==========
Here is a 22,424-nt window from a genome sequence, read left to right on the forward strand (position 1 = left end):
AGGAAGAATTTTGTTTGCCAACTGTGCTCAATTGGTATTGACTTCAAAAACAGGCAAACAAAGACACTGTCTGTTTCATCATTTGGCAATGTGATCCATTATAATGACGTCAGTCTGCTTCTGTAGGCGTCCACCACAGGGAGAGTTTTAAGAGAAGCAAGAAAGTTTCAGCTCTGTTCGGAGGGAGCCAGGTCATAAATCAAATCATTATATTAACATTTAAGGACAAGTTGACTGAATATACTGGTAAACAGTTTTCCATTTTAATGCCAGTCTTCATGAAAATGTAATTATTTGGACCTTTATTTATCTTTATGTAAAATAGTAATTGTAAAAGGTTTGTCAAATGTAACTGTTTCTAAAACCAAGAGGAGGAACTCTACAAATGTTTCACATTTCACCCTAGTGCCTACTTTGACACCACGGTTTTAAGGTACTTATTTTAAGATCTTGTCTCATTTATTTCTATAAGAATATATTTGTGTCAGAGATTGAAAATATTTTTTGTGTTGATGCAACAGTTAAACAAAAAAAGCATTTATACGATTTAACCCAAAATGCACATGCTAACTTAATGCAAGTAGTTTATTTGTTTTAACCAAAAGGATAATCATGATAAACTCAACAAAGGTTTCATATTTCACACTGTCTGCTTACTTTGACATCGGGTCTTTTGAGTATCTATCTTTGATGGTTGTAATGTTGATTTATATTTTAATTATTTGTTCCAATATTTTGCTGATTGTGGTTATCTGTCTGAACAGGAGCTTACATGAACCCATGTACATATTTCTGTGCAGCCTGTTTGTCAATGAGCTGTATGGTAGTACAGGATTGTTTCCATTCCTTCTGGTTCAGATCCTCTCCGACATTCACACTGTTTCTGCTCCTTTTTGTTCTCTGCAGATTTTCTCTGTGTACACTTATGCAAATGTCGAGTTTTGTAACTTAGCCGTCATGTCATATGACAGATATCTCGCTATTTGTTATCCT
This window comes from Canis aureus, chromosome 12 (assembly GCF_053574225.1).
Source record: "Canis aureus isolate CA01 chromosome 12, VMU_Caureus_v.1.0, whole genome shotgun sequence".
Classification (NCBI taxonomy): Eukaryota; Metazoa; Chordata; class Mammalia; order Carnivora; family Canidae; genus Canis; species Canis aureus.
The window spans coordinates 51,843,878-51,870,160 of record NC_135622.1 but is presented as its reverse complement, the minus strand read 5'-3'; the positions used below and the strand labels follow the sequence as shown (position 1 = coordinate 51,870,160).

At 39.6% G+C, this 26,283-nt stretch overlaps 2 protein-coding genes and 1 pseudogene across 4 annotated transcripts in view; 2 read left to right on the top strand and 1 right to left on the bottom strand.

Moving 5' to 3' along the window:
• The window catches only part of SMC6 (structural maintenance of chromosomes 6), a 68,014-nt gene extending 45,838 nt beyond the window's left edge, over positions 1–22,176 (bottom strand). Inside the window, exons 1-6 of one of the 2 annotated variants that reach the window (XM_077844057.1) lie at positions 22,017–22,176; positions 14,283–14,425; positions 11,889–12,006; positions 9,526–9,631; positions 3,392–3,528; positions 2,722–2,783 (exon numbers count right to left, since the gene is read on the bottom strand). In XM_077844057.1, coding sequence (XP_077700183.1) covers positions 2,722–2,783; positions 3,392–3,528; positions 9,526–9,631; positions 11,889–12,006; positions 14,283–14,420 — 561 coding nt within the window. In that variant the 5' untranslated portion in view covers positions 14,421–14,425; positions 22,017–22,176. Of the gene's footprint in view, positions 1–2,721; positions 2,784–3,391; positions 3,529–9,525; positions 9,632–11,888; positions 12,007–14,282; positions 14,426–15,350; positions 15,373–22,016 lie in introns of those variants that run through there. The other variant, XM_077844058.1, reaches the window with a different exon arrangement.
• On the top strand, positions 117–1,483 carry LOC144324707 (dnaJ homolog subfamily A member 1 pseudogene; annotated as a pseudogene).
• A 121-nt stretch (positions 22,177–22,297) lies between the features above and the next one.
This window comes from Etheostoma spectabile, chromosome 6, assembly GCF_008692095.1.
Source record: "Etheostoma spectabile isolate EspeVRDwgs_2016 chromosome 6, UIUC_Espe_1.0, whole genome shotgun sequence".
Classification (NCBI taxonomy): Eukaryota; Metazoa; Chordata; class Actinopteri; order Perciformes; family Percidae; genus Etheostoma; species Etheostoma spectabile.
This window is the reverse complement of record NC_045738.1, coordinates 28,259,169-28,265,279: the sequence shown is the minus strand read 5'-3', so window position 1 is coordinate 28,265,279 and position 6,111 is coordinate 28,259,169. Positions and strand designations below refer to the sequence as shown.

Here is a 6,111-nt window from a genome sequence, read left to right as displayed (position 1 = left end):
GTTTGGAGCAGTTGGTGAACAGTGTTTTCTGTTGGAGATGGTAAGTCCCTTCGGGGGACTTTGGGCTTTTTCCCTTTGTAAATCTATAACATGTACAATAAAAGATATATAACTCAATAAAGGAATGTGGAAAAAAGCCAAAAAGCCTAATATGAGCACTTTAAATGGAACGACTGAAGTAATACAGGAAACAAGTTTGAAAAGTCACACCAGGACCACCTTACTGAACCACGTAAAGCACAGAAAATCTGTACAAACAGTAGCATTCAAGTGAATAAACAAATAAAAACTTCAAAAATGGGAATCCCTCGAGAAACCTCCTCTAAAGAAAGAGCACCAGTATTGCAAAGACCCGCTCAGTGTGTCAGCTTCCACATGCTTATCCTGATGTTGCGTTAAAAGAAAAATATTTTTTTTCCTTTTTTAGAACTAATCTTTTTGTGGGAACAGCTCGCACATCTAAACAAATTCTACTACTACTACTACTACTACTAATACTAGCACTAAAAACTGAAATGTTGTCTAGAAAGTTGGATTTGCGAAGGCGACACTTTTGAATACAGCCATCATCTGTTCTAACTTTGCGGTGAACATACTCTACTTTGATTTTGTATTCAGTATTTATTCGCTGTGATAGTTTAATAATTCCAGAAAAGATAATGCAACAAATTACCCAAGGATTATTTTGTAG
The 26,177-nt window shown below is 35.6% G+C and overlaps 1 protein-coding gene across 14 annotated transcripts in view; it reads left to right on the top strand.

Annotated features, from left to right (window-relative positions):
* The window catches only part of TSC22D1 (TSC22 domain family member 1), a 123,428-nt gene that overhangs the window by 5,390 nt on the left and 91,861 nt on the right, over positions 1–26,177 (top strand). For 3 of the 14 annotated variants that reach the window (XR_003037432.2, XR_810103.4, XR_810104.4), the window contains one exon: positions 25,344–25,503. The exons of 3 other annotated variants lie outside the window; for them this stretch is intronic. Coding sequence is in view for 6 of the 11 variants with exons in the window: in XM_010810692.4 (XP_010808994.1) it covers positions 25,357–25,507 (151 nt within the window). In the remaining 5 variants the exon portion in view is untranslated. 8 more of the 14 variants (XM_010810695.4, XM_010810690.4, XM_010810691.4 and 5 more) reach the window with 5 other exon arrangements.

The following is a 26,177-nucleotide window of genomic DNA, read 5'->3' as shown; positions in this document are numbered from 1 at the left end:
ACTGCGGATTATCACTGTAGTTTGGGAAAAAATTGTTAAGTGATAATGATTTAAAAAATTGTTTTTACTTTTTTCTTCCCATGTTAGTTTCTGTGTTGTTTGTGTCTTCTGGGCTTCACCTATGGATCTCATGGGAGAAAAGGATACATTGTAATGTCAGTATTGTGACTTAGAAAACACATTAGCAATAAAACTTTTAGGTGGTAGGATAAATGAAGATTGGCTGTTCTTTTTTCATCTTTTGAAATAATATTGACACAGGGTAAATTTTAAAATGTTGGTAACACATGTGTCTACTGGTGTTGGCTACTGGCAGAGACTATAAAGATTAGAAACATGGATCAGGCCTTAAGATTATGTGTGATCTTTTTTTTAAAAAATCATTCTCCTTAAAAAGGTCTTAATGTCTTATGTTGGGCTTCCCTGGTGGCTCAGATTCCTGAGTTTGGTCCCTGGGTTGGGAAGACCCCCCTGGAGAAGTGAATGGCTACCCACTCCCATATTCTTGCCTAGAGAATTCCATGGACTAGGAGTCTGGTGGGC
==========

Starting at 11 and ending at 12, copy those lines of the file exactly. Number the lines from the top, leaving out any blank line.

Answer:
• A 121-nt stretch (positions 22,177–22,297) lies between the features above and the next one.
This window comes from Etheostoma spectabile, chromosome 6, assembly GCF_008692095.1.